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“I think it was the crudely-stencilled company logo that attracted me to the singlet in the first place, says Dr Kerry Taylor, co-author of a recently-released book, Te Hao Nui/ The Great Catch and Head of the School of Humanities.
The book is an illustrated history based on 40 objects from the Te Manawa collection, of which the singlet is one. It was written with former Te Manawa curator Fiona McKergow to celebrate the 40th Anniversary of a museum society in the city. Kerry is also currently chairperson of the Te Manawa History Society.
“Our aim was to identify 40 objects to help commemorate the museum’s 40th birthday,” he explains.
Dr Taylor used the black singlet to write a piece on the history of the local Longburn Freezing Works.
"It became clear to us that the singlet dating from the 1970s and found in a local op shop, was emblematic of distinctive local stories,” he says.
Taylor notes that the black singlet is usually associated with shearing and sporting heroics – or with affectionate rural figures like Fred Dagg and Footrot Flats.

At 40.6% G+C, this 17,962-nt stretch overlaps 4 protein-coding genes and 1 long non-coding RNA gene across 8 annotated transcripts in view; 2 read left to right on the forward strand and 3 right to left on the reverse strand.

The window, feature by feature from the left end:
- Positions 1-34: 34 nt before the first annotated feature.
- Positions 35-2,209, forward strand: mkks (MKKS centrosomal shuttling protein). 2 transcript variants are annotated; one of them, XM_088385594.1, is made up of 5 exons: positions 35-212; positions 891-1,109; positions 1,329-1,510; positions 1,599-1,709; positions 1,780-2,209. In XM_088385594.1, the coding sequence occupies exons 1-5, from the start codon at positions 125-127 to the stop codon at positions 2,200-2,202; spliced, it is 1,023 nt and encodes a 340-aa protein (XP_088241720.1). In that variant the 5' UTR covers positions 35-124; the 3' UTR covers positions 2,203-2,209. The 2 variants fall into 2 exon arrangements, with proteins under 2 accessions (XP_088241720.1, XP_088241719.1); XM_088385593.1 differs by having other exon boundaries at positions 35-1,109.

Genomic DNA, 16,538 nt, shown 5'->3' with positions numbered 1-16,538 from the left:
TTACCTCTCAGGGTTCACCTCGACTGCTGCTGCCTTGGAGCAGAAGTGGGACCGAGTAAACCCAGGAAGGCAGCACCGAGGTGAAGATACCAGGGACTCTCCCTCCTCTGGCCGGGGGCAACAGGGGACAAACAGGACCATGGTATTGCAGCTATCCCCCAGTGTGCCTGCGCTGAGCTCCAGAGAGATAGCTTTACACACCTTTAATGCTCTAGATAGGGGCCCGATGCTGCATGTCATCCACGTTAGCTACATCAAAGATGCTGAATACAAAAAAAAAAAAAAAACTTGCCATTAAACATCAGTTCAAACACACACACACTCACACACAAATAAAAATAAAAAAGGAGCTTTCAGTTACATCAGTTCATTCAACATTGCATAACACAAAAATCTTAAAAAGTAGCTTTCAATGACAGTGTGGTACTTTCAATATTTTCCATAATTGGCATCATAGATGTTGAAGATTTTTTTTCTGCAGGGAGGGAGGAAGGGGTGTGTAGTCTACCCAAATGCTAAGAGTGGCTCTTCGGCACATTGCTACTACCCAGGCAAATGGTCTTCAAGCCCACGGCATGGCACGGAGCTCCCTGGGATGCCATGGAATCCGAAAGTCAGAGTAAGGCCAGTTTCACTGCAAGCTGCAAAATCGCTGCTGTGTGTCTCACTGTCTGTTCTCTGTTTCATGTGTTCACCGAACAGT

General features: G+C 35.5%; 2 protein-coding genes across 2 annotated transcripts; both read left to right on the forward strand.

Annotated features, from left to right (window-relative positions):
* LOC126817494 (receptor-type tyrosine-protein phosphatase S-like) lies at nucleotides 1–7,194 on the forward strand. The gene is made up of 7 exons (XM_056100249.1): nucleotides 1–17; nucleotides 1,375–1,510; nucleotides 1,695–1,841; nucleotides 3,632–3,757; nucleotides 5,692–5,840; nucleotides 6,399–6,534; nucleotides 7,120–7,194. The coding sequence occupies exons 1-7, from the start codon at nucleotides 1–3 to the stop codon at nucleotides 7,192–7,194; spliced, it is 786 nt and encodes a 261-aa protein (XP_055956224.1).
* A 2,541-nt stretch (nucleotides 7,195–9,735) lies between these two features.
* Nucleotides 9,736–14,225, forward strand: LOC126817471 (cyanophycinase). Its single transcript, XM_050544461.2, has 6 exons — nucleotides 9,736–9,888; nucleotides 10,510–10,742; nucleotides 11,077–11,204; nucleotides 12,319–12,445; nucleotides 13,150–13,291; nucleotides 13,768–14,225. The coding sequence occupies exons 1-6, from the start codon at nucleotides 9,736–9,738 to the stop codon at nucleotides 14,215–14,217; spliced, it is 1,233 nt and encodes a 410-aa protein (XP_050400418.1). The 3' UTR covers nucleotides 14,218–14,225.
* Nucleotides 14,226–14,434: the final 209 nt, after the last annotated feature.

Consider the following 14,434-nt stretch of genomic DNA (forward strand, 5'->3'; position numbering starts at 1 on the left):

“The connection with the radical freezing worker, let alone the men and women workers found in the militant shed that was Longburn in the 1970s, is rarely if ever made,” he says.
Taylor revisited the long and often-contentious story of Longburn, focusing on the families and communities – Longburn, Palmerston North, Rangiotu and further afield – that supplied its workforce from 1889 to 1986.
“Working the chain in a place like Longburn was unpleasant and uncomfortable. Employees faced a short season of unpredictable work every year. The place smelled terrible. People would be covered in animal blood and faeces at the end of a shift. Knives and complex machinery made work dangerous. Injuries were common, and often serious.”
Dr Taylor has published and spoken widely on New Zealand history, international communist history, labour history, the politics of protest and comparative history. He joined Massey in 1997 and was head of the School of History, Philosophy and Classics from 2010 to 2012.
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Last updated on Tuesday 16 August 2016